The two faces of Janus are also evident in the term Janus word, “a word that has opposite or nearly opposite meanings,” such as cleave and dust. (These are also called contronyms.) To cleave something can mean to adhere closely to that thing, but it can also mean its opposite: to split, divide, or cut off. As a verb, dust can refer to the removal of dust, or the addition of it. (Think dust the cookies with confectioners’ sugar.) Duality is embedded into all of Janus’s words, including the very language we use to talk about the beginning of the calendar year: January.
1. The name for January comes from the Roman god, Janus, who is always depicted with two heads. He uses one head to look back on the year before, and the other head to look forward into the New Year!
2. Oddly enough, couples tend to separate or divorce more so in January than any other month of the year.
3. In Pasadena, California, there has been a Rose Parade held every year since 1890. It has since been broadcasted worldwide and is typically viewed in over 100 countries around the globe.
4. If you were born in January, your birthstone is a garnet!
5. In leap years, January always starts on the same day as April and July.
6. London is famous for its extensive subway system, nicknamed “The Tube.” This makes sense because they’re also responsible for opening the first operational underground railway on January 10, 1863.
7. Some historical names for January include “Wulfmonath,” which came from the Anglo-Saxons because it was the month hungry wolves would come scavenging. King Charlemagne would call it “Wintermanoth” meaning “winter/cold month.”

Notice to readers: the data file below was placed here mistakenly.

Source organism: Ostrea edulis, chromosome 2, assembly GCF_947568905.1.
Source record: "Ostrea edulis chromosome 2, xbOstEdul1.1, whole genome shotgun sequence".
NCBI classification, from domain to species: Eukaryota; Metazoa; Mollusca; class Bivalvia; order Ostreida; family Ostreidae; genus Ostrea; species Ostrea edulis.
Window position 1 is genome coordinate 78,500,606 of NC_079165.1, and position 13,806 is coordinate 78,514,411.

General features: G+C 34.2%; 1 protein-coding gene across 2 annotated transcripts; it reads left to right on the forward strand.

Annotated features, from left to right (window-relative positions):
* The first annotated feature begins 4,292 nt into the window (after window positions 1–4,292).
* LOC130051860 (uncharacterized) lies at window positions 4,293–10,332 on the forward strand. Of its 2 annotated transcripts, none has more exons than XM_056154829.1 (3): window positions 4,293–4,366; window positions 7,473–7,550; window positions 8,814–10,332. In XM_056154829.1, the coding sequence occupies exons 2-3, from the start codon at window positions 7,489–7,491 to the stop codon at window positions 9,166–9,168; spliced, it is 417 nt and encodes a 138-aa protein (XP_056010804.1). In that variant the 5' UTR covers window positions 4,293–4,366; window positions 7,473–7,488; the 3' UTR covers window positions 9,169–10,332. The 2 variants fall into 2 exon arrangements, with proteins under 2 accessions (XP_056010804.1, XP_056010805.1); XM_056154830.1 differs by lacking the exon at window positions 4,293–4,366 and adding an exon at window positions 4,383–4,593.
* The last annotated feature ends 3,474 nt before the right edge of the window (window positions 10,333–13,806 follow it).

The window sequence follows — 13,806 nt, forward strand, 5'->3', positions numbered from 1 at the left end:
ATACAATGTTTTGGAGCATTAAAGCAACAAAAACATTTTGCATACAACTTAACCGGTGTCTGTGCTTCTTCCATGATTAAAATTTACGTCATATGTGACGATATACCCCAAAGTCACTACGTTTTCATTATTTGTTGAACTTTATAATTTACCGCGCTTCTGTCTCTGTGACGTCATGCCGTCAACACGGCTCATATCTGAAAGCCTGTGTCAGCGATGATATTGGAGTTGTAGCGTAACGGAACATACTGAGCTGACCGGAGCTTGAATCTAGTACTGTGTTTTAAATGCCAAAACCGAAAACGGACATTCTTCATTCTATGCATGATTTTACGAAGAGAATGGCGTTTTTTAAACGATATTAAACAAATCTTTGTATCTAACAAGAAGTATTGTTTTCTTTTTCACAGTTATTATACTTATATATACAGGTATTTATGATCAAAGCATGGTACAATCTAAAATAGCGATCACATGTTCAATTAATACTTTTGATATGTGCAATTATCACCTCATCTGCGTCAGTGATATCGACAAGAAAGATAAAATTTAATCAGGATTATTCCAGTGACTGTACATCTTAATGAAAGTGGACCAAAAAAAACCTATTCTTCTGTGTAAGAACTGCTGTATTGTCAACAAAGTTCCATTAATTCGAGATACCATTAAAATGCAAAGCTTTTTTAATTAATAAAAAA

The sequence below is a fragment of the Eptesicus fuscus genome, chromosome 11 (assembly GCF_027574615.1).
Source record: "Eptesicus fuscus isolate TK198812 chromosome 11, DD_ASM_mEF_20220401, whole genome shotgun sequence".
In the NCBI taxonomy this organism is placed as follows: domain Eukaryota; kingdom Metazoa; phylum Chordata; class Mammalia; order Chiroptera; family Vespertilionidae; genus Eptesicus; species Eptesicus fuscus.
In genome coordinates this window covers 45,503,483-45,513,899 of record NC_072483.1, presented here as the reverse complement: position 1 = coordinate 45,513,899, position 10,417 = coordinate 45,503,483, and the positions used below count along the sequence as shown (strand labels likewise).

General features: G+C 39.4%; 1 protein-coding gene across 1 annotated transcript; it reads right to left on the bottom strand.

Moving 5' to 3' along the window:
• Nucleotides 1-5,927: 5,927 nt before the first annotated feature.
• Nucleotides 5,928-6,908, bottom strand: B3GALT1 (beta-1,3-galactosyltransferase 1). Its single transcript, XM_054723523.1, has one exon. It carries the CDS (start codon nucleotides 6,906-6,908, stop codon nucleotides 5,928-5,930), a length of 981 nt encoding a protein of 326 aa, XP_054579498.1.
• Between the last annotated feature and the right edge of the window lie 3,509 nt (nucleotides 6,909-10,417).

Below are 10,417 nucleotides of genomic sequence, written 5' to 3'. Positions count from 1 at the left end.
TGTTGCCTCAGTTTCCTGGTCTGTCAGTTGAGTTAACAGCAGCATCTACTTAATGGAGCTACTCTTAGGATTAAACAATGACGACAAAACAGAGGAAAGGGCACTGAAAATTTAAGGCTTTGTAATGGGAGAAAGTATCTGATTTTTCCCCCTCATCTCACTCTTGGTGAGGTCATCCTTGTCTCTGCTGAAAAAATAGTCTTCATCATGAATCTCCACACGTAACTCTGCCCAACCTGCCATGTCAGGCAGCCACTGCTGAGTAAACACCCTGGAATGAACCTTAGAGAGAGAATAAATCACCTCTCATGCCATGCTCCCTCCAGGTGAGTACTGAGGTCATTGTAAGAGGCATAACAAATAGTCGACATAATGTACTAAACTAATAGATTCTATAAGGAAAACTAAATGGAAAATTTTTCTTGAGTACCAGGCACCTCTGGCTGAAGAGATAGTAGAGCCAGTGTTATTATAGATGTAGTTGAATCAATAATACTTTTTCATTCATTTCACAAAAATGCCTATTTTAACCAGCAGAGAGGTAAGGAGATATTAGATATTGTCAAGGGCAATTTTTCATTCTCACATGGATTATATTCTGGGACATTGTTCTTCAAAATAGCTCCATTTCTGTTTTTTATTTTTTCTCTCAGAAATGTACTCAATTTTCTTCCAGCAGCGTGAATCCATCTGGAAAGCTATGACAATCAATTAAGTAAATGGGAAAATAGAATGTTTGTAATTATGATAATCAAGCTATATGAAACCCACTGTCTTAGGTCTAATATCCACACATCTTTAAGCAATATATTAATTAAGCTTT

8. Originally, the Roman calendar had only 10 months, and it excluded January and February.
9. King Numa Pompilius, the second king of Rome, is responsible for adding both January and February to the Roman calendar. He did this so calendars would be equivalent to a lunar year. Even so, it only had 30 days.
10. Finally, Julius Caesar added the 31st day to the month and completed it to the full month of January we practice now!
11. January was a monumental year for Alaska! As of January 3, 1959, Alaska officially became the 49th state of the United States.
12. Generally, January is the coldest month of the year in the Northern Hemisphere.
13. The equivalent month of January in terms of temperature in the Southern Hemisphere is July!
14. Referring back to the Julian and Gregorian calendars, January is the first month of the year, and the first of seven months to be 31 days long.
15. In the United Kingdom, some people practice “Dry January.” This is a movement to encourage people to quit drinking alcohol for the month in order to encourage public health.
1. Speedway In Lights Nov. 18th to Jan. 7th
2. 4th Annual Freeze Out Jan 14th 12pm Cade Cove Jeep Outpost
3. Bikers & Bowling Jan. 20th at Holiday Lanes - Johnson City, TN 6pm – 9pm
1. Gibtown Bike Fest Jan. 6th -8th Riverview FL.
2. Mecum Motorcycle Auction Jan.4th – 15th Kissimmee FL.